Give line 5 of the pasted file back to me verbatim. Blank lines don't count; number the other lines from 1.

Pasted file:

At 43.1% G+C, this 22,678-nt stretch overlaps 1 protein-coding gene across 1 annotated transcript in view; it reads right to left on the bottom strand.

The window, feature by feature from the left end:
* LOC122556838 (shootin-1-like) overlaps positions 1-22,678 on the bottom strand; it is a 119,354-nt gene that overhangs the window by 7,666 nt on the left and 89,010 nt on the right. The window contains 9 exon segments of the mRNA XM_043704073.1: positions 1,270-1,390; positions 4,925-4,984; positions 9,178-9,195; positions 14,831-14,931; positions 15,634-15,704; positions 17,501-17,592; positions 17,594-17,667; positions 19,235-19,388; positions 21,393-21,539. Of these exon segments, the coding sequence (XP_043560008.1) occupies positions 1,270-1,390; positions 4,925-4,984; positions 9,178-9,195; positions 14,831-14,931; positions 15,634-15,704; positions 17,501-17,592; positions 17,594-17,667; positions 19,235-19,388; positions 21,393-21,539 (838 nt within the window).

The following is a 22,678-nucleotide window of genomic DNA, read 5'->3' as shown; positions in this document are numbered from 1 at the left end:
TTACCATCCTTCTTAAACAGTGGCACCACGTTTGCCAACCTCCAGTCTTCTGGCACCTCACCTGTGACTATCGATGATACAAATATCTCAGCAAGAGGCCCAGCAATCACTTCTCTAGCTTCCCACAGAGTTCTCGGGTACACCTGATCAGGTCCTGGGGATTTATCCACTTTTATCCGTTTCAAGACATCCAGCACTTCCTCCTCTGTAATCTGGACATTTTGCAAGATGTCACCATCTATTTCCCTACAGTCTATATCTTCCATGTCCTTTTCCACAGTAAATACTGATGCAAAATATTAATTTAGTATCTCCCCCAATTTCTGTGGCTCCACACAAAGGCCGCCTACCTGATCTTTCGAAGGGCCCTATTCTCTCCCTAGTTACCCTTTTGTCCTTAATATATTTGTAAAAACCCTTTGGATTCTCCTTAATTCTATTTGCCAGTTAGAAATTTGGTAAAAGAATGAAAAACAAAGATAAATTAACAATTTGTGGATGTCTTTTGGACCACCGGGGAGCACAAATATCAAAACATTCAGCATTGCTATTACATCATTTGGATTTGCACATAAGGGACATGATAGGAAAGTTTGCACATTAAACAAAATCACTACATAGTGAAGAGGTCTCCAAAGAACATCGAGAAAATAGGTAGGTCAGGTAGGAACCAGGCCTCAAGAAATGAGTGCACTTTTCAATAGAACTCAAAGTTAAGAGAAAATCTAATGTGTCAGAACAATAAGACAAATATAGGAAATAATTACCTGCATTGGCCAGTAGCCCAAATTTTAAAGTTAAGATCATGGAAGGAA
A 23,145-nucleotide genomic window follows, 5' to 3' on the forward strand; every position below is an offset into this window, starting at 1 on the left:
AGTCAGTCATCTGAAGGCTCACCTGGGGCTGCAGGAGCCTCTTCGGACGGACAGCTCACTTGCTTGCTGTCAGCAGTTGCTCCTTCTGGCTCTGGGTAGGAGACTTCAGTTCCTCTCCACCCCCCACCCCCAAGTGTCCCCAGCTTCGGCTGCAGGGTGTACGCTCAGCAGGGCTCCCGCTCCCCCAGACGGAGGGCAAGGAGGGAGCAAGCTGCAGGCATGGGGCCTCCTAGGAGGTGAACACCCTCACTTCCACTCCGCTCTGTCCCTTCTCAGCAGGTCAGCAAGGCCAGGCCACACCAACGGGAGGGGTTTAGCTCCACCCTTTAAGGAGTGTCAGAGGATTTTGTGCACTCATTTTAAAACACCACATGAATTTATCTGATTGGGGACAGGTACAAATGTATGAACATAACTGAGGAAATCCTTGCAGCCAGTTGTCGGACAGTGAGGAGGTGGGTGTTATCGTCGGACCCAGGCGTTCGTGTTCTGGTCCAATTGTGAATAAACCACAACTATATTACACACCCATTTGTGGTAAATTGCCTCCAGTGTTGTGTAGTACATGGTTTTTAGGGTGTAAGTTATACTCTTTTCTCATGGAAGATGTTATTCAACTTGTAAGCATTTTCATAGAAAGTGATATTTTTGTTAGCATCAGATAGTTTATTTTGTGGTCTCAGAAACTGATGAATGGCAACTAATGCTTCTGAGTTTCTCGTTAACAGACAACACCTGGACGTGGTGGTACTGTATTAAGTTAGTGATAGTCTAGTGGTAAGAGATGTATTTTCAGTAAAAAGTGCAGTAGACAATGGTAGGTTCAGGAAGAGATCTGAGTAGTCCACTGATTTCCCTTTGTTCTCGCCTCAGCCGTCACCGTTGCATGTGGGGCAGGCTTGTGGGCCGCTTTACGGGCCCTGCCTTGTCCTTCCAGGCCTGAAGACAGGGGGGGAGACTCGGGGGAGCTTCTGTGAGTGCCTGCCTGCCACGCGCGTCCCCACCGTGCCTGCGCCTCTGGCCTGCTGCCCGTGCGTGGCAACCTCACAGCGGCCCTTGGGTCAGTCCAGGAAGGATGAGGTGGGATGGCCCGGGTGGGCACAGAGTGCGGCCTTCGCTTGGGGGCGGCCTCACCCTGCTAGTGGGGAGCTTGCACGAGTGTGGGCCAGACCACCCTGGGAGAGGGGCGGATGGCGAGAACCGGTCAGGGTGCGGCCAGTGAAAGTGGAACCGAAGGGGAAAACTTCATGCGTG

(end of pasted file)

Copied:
TTACCATCCTTCTTAAACAGTGGCACCACGTTTGCCAACCTCCAGTCTTCTGGCACCTCACCTGTGACTATCGATGATACAAATATCTCAGCAAGAGGCCCAGCAATCACTTCTCTAGCTTCCCACAGAGTTCTCGGGTACACCTGATCAGGTCCTGGGGATTTATCCACTTTTATCCGTTTCAAGACATCCAGCACTTCCTCCTCTGTAATCTGGACATTTTGCAAGATGTCACCATCTATTTCCCTACAGTCTATATCTTCCATGTCCTTTTCCACAGTAAATACTGATGCAAAATATTAATTTAGTATCTCCCCCAATTTCTGTGGCTCCACACAAAGGCCGCCTACCTGATCTTTCGAAGGGCCCTATTCTCTCCCTAGTTACCCTTTTGTCCTTAATATATTTGTAAAAACCCTTTGGATTCTCCTTAATTCTATTTGCCAGTTAGAAATTTGGTAAAAGAATGAAAAACAAAGATAAATTAACAATTTGTGGATGTCTTTTGGACCACCGGGGAGCACAAATATCAAAACATTCAGCATTGCTATTACATCATTTGGATTTGCACATAAGGGACATGATAGGAAAGTTTGCACATTAAACAAAATCACTACATAGTGAAGAGGTCTCCAAAGAACATCGAGAAAATAGGTAGGTCAGGTAGGAACCAGGCCTCAAGAAATGAGTGCACTTTTCAATAGAACTCAAAGTTAAGAGAAAATCTAATGTGTCAGAACAATAAGACAAATATAGGAAATAATTACCTGCATTGGCCAGTAGCCCAAATTTTAAAGTTAAGATCATGGAAGGAA